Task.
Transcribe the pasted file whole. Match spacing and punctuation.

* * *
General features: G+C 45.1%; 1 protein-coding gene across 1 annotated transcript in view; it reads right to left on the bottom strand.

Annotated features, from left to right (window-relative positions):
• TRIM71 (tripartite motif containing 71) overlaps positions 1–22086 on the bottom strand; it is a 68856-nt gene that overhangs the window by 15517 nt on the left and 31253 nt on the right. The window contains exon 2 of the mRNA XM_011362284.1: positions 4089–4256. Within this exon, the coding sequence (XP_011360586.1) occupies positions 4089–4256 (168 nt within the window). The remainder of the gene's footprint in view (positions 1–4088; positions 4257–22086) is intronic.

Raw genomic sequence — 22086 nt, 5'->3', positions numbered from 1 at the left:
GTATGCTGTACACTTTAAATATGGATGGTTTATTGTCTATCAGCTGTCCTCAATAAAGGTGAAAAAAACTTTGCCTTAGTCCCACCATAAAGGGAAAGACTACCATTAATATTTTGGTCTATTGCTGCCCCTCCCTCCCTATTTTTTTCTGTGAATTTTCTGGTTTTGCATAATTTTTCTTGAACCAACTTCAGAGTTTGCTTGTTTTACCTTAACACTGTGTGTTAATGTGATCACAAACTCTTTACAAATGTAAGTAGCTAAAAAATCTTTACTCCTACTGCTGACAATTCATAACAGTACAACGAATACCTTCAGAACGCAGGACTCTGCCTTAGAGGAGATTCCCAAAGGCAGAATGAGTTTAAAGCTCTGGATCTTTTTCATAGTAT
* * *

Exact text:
General features: G+C 45.1%; 1 protein-coding gene across 1 annotated transcript in view; it reads right to left on the bottom strand.

Annotated features, from left to right (window-relative positions):
• TRIM71 (tripartite motif containing 71) overlaps positions 1–22086 on the bottom strand; it is a 68856-nt gene that overhangs the window by 15517 nt on the left and 31253 nt on the right. The window contains exon 2 of the mRNA XM_011362284.1: positions 4089–4256. Within this exon, the coding sequence (XP_011360586.1) occupies positions 4089–4256 (168 nt within the window). The remainder of the gene's footprint in view (positions 1–4088; positions 4257–22086) is intronic.

Raw genomic sequence — 22086 nt, 5'->3', positions numbered from 1 at the left:
GTATGCTGTACACTTTAAATATGGATGGTTTATTGTCTATCAGCTGTCCTCAATAAAGGTGAAAAAAACTTTGCCTTAGTCCCACCATAAAGGGAAAGACTACCATTAATATTTTGGTCTATTGCTGCCCCTCCCTCCCTATTTTTTTCTGTGAATTTTCTGGTTTTGCATAATTTTTCTTGAACCAACTTCAGAGTTTGCTTGTTTTACCTTAACACTGTGTGTTAATGTGATCACAAACTCTTTACAAATGTAAGTAGCTAAAAAATCTTTACTCCTACTGCTGACAATTCATAACAGTACAACGAATACCTTCAGAACGCAGGACTCTGCCTTAGAGGAGATTCCCAAAGGCAGAATGAGTTTAAAGCTCTGGATCTTTTTCATAGTAT